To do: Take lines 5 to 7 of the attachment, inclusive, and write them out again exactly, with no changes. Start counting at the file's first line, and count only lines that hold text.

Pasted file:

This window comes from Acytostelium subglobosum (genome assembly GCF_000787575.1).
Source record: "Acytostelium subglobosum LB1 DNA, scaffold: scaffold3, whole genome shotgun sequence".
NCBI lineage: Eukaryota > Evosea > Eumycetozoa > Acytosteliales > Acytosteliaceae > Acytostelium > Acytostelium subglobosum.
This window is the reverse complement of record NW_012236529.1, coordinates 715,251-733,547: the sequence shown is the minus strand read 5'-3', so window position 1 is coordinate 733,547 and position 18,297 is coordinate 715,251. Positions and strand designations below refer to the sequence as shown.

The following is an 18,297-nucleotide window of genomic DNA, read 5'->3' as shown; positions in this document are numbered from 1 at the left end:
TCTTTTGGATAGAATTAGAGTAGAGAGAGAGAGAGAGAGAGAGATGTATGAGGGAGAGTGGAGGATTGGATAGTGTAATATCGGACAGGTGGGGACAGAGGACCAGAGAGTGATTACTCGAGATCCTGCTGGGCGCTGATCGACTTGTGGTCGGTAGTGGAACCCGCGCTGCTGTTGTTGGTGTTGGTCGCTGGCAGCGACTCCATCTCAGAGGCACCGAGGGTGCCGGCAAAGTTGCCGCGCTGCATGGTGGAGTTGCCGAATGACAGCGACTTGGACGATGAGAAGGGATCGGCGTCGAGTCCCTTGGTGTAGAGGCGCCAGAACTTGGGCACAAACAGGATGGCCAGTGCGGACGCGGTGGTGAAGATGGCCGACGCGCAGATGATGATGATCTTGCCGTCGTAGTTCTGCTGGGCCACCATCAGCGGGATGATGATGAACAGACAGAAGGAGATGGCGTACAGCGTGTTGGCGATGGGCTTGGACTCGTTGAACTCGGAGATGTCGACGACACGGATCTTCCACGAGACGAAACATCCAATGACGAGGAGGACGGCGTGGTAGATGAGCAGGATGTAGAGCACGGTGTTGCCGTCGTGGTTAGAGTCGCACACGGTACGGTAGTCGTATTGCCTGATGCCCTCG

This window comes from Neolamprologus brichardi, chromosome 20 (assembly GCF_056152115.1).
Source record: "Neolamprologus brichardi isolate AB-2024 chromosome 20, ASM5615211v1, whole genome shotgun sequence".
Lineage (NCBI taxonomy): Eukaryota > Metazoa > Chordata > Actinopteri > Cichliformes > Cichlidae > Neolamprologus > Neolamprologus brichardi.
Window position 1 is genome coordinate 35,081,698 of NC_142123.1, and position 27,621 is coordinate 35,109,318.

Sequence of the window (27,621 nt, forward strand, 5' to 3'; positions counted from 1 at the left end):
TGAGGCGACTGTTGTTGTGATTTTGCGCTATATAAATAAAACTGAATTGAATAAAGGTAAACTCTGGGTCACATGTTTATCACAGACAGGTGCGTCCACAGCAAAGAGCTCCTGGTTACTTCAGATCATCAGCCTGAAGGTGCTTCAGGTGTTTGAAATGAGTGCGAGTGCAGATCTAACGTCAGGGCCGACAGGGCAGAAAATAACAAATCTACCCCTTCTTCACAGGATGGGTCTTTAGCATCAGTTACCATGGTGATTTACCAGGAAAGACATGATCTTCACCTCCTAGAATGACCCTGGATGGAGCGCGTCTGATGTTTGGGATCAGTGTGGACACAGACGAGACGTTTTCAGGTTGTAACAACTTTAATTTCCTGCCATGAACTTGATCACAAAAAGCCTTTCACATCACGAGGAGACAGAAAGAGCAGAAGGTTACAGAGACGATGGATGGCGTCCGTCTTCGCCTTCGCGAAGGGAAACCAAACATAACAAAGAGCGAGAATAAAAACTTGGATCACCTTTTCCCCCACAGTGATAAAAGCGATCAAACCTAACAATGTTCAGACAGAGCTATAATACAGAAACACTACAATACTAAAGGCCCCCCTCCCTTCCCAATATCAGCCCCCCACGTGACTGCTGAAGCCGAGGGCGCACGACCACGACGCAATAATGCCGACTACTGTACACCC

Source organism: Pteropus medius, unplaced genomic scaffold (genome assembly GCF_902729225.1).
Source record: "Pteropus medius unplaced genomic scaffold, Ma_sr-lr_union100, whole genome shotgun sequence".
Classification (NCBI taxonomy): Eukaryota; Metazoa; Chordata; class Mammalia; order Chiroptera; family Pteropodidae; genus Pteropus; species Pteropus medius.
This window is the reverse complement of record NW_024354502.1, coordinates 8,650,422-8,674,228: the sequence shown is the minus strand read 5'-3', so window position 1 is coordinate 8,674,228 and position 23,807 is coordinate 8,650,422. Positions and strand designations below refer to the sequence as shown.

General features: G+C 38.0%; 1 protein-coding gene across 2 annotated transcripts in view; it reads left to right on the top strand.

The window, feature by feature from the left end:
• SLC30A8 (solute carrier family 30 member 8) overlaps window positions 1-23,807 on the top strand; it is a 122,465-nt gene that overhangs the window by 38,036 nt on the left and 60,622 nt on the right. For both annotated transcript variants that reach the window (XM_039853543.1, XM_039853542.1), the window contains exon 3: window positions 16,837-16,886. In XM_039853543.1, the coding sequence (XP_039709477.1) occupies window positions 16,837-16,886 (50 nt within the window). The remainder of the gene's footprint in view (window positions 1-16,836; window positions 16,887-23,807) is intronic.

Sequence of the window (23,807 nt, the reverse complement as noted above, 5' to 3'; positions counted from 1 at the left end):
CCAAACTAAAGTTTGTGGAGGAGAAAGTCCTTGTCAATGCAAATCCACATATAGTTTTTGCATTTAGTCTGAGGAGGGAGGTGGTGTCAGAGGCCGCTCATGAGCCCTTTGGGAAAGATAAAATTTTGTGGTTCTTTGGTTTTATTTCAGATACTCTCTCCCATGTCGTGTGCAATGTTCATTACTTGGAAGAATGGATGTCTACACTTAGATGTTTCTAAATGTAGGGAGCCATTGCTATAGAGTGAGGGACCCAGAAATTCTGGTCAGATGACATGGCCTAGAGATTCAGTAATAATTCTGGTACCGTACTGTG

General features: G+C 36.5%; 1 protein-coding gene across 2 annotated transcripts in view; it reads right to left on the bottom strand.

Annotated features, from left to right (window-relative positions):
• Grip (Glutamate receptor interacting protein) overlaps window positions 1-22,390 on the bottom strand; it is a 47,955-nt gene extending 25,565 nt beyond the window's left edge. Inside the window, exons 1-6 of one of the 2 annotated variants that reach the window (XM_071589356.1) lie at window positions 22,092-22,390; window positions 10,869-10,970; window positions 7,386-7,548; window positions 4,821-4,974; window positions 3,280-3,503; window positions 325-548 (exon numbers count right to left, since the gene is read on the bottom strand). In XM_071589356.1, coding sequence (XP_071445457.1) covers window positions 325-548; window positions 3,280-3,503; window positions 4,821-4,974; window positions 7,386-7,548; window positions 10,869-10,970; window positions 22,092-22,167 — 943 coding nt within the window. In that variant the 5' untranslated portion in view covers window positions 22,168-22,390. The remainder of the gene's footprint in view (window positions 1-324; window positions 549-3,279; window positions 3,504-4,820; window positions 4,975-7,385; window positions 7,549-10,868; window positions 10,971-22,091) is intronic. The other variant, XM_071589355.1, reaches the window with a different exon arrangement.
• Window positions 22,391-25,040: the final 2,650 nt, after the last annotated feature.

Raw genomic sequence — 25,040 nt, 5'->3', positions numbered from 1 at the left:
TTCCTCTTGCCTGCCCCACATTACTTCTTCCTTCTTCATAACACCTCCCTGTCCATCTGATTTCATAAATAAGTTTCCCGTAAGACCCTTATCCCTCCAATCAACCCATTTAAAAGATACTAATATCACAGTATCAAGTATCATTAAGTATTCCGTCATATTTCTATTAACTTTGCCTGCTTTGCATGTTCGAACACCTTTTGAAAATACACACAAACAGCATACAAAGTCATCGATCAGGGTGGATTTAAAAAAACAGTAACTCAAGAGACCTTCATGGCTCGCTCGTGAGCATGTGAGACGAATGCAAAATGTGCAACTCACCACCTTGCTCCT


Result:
The following is an 18,297-nucleotide window of genomic DNA, read 5'->3' as shown; positions in this document are numbered from 1 at the left end:
TCTTTTGGATAGAATTAGAGTAGAGAGAGAGAGAGAGAGAGAGATGTATGAGGGAGAGTGGAGGATTGGATAGTGTAATATCGGACAGGTGGGGACAGAGGACCAGAGAGTGATTACTCGAGATCCTGCTGGGCGCTGATCGACTTGTGGTCGGTAGTGGAACCCGCGCTGCTGTTGTTGGTGTTGGTCGCTGGCAGCGACTCCATCTCAGAGGCACCGAGGGTGCCGGCAAAGTTGCCGCGCTGCATGGTGGAGTTGCCGAATGACAGCGACTTGGACGATGAGAAGGGATCGGCGTCGAGTCCCTTGGTGTAGAGGCGCCAGAACTTGGGCACAAACAGGATGGCCAGTGCGGACGCGGTGGTGAAGATGGCCGACGCGCAGATGATGATGATCTTGCCGTCGTAGTTCTGCTGGGCCACCATCAGCGGGATGATGATGAACAGACAGAAGGAGATGGCGTACAGCGTGTTGGCGATGGGCTTGGACTCGTTGAACTCGGAGATGTCGACGACACGGATCTTCCACGAGACGAAACATCCAATGACGAGGAGGACGGCGTGGTAGATGAGCAGGATGTAGAGCACGGTGTTGCCGTCGTGGTTAGAGTCGCACACGGTACGGTAGTCGTATTGCCTGATGCCCTCG

This window comes from Neolamprologus brichardi, chromosome 20 (assembly GCF_056152115.1).